Driver’s License Revocation in Florida DUI Cases

Getting behind the wheel of a car while intoxicated is a mistake that can have wide-ranging consequences. In addition to putting yourself and others at risk of an accident, you also face criminal prosecution for driving under the influence of alcohol or drugs. A conviction can mean steep fines and even jail time. A person busted for DUI in Florida also may be looking at the loss of his or her driving privileges. State law provides for a five-year revocation of a person’s driver’s license if he or she is convicted of DUI twice within a five-year period. A recent case out of Florida’s First District Court of Appeal shows just how seriously courts take that punishment.The Florida Department of Highway Safety and Motor Vehicles initiated proceedings to revoke a defendant’s driver’s license after he was convicted of a second DUI. He was arrested twice in an eight-day span in October 2013 and pleaded guilty in both cases. He was convicted on both charges in November 2013. He later challenged the revocation of his license, arguing that a Florida law allowing for license revocation in the event of multiple DUI convictions didn’t apply to him.

The Florida law provides for license revocation in the event of “a second conviction for an offense that occurs within a period of 5 years after the date of a prior conviction for a violation.” Since the defendant was convicted for both DUIs during the same criminal proceeding on one, single day, he argued that his second conviction wasn’t “after” the date of the first conviction. A circuit court disagreed. The First District also sided with the FDHSMV.

The court explained that its review of the decision was limited to two questions:  “(1) whether the lower tribunal afforded procedural due process and (2) whether the lower tribunal applied the correct law.” In this case, the court said the trial judge applied the correct law by determining that the first DUI offense should be treated as a prior offense for revocation purposes.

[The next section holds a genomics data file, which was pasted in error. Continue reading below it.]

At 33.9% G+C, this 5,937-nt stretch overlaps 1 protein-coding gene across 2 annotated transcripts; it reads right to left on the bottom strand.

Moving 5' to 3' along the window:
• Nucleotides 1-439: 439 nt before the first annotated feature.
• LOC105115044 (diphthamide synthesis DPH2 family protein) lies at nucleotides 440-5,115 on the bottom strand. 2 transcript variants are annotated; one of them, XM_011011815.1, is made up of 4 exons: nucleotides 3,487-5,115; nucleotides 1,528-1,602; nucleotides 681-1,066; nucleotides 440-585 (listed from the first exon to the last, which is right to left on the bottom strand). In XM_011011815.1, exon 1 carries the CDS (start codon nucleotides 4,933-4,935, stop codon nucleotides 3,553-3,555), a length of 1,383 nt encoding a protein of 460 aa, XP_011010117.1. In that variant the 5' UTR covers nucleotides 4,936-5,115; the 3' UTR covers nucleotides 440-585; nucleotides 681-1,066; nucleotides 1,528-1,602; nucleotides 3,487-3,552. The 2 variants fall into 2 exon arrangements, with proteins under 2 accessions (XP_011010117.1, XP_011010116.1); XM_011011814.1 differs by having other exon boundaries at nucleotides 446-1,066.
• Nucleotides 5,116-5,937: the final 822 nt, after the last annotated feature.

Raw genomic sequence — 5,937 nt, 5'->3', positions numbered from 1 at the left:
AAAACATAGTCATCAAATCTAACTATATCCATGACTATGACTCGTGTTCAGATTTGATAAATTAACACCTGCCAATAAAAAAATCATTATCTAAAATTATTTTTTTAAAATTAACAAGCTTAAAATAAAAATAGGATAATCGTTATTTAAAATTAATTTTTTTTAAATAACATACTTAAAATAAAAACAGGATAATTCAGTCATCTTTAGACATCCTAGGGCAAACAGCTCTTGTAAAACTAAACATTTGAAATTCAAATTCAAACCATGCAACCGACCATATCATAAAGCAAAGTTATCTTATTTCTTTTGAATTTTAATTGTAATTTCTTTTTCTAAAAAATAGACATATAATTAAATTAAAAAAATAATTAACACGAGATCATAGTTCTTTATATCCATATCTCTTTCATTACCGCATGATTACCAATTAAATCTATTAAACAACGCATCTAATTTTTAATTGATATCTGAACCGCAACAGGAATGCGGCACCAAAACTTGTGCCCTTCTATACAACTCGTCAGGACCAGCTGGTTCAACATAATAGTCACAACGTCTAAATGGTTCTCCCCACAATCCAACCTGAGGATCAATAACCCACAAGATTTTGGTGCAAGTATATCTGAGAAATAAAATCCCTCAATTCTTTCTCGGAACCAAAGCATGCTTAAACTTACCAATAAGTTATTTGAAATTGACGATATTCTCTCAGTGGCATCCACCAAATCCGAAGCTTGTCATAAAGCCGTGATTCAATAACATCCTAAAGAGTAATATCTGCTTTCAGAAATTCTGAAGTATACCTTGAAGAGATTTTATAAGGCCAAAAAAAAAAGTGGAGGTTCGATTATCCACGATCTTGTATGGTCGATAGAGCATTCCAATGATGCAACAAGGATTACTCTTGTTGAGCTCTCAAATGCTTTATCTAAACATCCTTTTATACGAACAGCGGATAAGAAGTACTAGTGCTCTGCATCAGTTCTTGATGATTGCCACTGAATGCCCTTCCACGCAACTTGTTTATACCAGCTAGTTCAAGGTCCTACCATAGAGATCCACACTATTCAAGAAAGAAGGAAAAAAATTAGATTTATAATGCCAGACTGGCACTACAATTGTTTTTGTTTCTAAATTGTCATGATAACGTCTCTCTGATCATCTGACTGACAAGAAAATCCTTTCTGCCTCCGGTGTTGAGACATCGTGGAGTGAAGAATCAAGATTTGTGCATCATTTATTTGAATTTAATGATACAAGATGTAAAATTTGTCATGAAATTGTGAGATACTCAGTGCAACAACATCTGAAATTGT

“The October 16, 2013, arrest occurred after October 5, 2013, and thus, by operation of statute, the conviction for the October 16 offense on November 21, 2013, constituted a ‘second conviction for an offense that occurs within a period of 5 years after the date of a prior conviction,’” the court said. As a result, the First District affirmed the revocation of the defendant’s driver’s license for five years.

If you or a loved one has been charged with a DUI or a wide range of other crimes in Florida, it is essential that you seek the advice and counsel of an experienced attorney. Tampa DUI defense lawyer Will Hanlon is a seasoned attorney who fights aggressively on behalf of clients charged with a wide range of offenses. Call our offices at (813) 228-7095 or contact us online to speak with Mr. Hanlon about your case. 

More blog posts:

Mandatory Minimum Sentences in Florida Criminal Cases

Constructive Possession in Florida Gun Crime Cases

When Can Cops Stop You on the Street in Florida?

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